Bridges: Rebuilding accountability within ASOSU

ASOSU’s office is located on the second floor at the Student Experience Center. Visit their website for more information

Brandt Bridges, Columnist

The past year has brought an increase in awareness to the enduring presence of racism in our country, and the need for radical change to confront structural racism in our communities.

People are taking to the streets, engaging on social media, and seem to be asking for more from our government bodies than ever before. Oregon State University students are also aiming to hold their student government accountable.

It is crucial to get student-led groups and organizations involved with Associated Students of Oregon State University decisions.

ASOSU Director of Diversity Initiatives Ebado Abdi said, “Our administration’s main platform [is] A.C.T. This stands for accountability, community advocacy and transparency. […] With these platforms in mind, we focus on key issues such as tuition, student safety, police accountability, Title IX, DACA, Immigrant and International students, LGBTQ2S+ and BIPOC issues, climate crisis and basic needs.”

But ASOSU alone cannot bring widespread change to all of these issues. Student organizations such as the Black Student Union, the Rainbow Continuum and the Disabled Student Union at OSU are led by students who directly represent and fight for their interests. By committing to strong, consistent relationships with student-led groups, our student body can feel more secure in ASOSU’s promises to bring diverse, representative leadership and legislation to OSU.

ASOSU’s partnership with advocacy groups is crucial to their ability to succeed. Daniel Dietz, advocate at the ASOSU Office of Advocacy, regarding the ASOSU elections, said, “ASOSU represents the student voice in the university’s shared governance model, which is how students participate in policy decisions. It’s critical that ASOSU be representative of the university’s diverse student body.”

Abdi agrees ASOSU has a history of exclusion, adding that “the executive team has addressed this issue internally and I hope to implement new channels spring term to make ASOSU less exclusive and more diverse.”

While internal acknowledgment is necessary, if ASOSU desires to foster relationships with student-led organizations they need to make formal addresses of ASOSU’s history.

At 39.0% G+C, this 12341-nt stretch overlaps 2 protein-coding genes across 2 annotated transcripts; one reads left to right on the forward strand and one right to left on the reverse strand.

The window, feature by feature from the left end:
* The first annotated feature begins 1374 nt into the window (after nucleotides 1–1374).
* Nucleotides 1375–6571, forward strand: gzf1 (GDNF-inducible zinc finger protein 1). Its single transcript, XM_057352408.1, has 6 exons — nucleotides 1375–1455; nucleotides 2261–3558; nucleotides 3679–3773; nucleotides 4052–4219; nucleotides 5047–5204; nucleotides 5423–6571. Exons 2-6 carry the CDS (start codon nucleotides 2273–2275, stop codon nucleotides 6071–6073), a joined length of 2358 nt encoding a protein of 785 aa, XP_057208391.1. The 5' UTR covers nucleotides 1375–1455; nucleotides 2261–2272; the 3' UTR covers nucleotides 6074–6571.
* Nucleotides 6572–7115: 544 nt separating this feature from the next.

OSU and its governing bodies have a history of veiled racism and exclusion. The famous underground student protest publication The Scab Sheet in 1969 was borne out of a feeling that The Daily Barometer had “biased coverage of events” at OSU at the time, leading to a walk-out organized by the Black Student Union.

ASOSU is no different. In 2017, a revival of The Scab Sheet came to life after Andrew Oswalt, an OSU Ph.D. candidate and former graduate representative in the ASOSU House of Representatives, was convicted of hate crimes on the OSU campus. An outspoken white nationalist held a seat in our studentgovernment, and used his platform to disrupt and antagonize.

Student advocacy groups have reason to distrust large organizations such as ASOSU, and the relationships between student government and student organizations and unions have been tested before. It should not be the sole responsibility of these organizations to reach out to ASOSU, rather ASOSU themselves should be making efforts to reestablish relationships with student-led organizations.

Abdi said having relationships with student-run clubs and organizations is “extremely important as many students from BIPOC communities and cultural organizations have been excluded from ASOSU affairs in the past. One of our top priorities is collaborating and working with other organizations outside ofASOSU.”

Understanding structural racism is understanding that barriers of entry into powerful positions such as ASOSU exist even if we cannot see them, and even if positions are occupied by diverse individuals. That is why we need to empower student-led organizations that give voice to underrepresented groups at OSU.

It seems we must understand that racial equity is not a goal or a single place we can arrive, but a practice that must be embedded in our daily lives and in the structures of power we live under. We cannot place blind trust in our student government, rather we need to ask ASOSU to empower student groups and organizations to ensure it represents the interests of all students at OSU.

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